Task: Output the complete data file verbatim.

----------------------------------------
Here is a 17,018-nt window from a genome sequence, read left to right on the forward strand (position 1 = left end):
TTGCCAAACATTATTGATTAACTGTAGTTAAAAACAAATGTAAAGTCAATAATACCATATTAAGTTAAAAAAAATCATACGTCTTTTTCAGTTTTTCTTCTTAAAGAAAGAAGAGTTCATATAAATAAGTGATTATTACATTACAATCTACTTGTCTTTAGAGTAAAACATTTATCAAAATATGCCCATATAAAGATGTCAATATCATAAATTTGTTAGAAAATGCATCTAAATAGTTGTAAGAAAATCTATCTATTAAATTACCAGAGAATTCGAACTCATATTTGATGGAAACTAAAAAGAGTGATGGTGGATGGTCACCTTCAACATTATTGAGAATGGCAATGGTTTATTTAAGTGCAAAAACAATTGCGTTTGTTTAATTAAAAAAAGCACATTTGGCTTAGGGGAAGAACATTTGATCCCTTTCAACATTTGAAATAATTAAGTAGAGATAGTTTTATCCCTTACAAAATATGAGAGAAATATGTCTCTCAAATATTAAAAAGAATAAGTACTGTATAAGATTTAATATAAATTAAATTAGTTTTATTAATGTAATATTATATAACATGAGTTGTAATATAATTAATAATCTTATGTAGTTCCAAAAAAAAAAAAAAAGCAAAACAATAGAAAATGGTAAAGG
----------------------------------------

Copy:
Here is a 17,018-nt window from a genome sequence, read left to right on the forward strand (position 1 = left end):
TTGCCAAACATTATTGATTAACTGTAGTTAAAAACAAATGTAAAGTCAATAATACCATATTAAGTTAAAAAAAATCATACGTCTTTTTCAGTTTTTCTTCTTAAAGAAAGAAGAGTTCATATAAATAAGTGATTATTACATTACAATCTACTTGTCTTTAGAGTAAAACATTTATCAAAATATGCCCATATAAAGATGTCAATATCATAAATTTGTTAGAAAATGCATCTAAATAGTTGTAAGAAAATCTATCTATTAAATTACCAGAGAATTCGAACTCATATTTGATGGAAACTAAAAAGAGTGATGGTGGATGGTCACCTTCAACATTATTGAGAATGGCAATGGTTTATTTAAGTGCAAAAACAATTGCGTTTGTTTAATTAAAAAAAGCACATTTGGCTTAGGGGAAGAACATTTGATCCCTTTCAACATTTGAAATAATTAAGTAGAGATAGTTTTATCCCTTACAAAATATGAGAGAAATATGTCTCTCAAATATTAAAAAGAATAAGTACTGTATAAGATTTAATATAAATTAAATTAGTTTTATTAATGTAATATTATATAACATGAGTTGTAATATAATTAATAATCTTATGTAGTTCCAAAAAAAAAAAAAAAGCAAAACAATAGAAAATGGTAAAGG